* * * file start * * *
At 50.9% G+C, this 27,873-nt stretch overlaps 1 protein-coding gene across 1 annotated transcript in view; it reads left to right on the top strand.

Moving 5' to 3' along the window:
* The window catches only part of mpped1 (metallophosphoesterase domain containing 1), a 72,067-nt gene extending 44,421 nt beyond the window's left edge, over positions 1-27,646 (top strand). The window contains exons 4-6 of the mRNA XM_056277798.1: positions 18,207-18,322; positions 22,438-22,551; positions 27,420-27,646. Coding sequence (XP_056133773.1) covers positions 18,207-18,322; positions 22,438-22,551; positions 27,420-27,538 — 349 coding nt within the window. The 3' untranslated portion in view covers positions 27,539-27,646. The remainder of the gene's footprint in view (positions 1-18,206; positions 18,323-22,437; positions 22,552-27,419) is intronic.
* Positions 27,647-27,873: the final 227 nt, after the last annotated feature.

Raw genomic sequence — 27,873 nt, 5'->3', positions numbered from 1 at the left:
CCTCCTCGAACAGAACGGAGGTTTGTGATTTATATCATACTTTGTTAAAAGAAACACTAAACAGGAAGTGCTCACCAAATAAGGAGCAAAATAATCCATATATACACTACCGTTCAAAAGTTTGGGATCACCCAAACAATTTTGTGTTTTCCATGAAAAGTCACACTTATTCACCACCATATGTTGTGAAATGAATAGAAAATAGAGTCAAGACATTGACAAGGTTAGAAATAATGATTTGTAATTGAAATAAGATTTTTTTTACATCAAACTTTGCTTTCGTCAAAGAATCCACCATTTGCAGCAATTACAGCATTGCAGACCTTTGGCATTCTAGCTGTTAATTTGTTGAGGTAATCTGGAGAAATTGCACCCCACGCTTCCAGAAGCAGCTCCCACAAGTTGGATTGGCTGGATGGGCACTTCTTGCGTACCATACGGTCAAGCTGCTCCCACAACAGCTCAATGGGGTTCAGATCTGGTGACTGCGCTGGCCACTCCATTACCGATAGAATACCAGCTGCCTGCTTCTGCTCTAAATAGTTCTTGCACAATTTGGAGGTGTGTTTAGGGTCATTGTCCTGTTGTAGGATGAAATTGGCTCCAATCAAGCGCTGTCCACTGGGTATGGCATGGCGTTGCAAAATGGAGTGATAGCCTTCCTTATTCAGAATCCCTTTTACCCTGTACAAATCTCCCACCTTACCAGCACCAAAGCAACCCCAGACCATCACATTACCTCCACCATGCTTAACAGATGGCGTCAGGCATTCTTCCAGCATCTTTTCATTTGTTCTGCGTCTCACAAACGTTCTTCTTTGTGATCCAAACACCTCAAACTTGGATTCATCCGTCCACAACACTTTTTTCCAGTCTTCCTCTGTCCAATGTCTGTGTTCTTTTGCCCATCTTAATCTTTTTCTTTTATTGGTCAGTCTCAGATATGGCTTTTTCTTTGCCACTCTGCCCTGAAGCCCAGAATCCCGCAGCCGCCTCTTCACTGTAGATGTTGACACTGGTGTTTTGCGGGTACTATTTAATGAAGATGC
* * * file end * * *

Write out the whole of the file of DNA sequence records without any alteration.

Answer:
At 50.9% G+C, this 27,873-nt stretch overlaps 1 protein-coding gene across 1 annotated transcript in view; it reads left to right on the top strand.

Moving 5' to 3' along the window:
* The window catches only part of mpped1 (metallophosphoesterase domain containing 1), a 72,067-nt gene extending 44,421 nt beyond the window's left edge, over positions 1-27,646 (top strand). The window contains exons 4-6 of the mRNA XM_056277798.1: positions 18,207-18,322; positions 22,438-22,551; positions 27,420-27,646. Coding sequence (XP_056133773.1) covers positions 18,207-18,322; positions 22,438-22,551; positions 27,420-27,538 — 349 coding nt within the window. The 3' untranslated portion in view covers positions 27,539-27,646. The remainder of the gene's footprint in view (positions 1-18,206; positions 18,323-22,437; positions 22,552-27,419) is intronic.
* Positions 27,647-27,873: the final 227 nt, after the last annotated feature.

Raw genomic sequence — 27,873 nt, 5'->3', positions numbered from 1 at the left:
CCTCCTCGAACAGAACGGAGGTTTGTGATTTATATCATACTTTGTTAAAAGAAACACTAAACAGGAAGTGCTCACCAAATAAGGAGCAAAATAATCCATATATACACTACCGTTCAAAAGTTTGGGATCACCCAAACAATTTTGTGTTTTCCATGAAAAGTCACACTTATTCACCACCATATGTTGTGAAATGAATAGAAAATAGAGTCAAGACATTGACAAGGTTAGAAATAATGATTTGTAATTGAAATAAGATTTTTTTTACATCAAACTTTGCTTTCGTCAAAGAATCCACCATTTGCAGCAATTACAGCATTGCAGACCTTTGGCATTCTAGCTGTTAATTTGTTGAGGTAATCTGGAGAAATTGCACCCCACGCTTCCAGAAGCAGCTCCCACAAGTTGGATTGGCTGGATGGGCACTTCTTGCGTACCATACGGTCAAGCTGCTCCCACAACAGCTCAATGGGGTTCAGATCTGGTGACTGCGCTGGCCACTCCATTACCGATAGAATACCAGCTGCCTGCTTCTGCTCTAAATAGTTCTTGCACAATTTGGAGGTGTGTTTAGGGTCATTGTCCTGTTGTAGGATGAAATTGGCTCCAATCAAGCGCTGTCCACTGGGTATGGCATGGCGTTGCAAAATGGAGTGATAGCCTTCCTTATTCAGAATCCCTTTTACCCTGTACAAATCTCCCACCTTACCAGCACCAAAGCAACCCCAGACCATCACATTACCTCCACCATGCTTAACAGATGGCGTCAGGCATTCTTCCAGCATCTTTTCATTTGTTCTGCGTCTCACAAACGTTCTTCTTTGTGATCCAAACACCTCAAACTTGGATTCATCCGTCCACAACACTTTTTTCCAGTCTTCCTCTGTCCAATGTCTGTGTTCTTTTGCCCATCTTAATCTTTTTCTTTTATTGGTCAGTCTCAGATATGGCTTTTTCTTTGCCACTCTGCCCTGAAGCCCAGAATCCCGCAGCCGCCTCTTCACTGTAGATGTTGACACTGGTGTTTTGCGGGTACTATTTAATGAAGATGC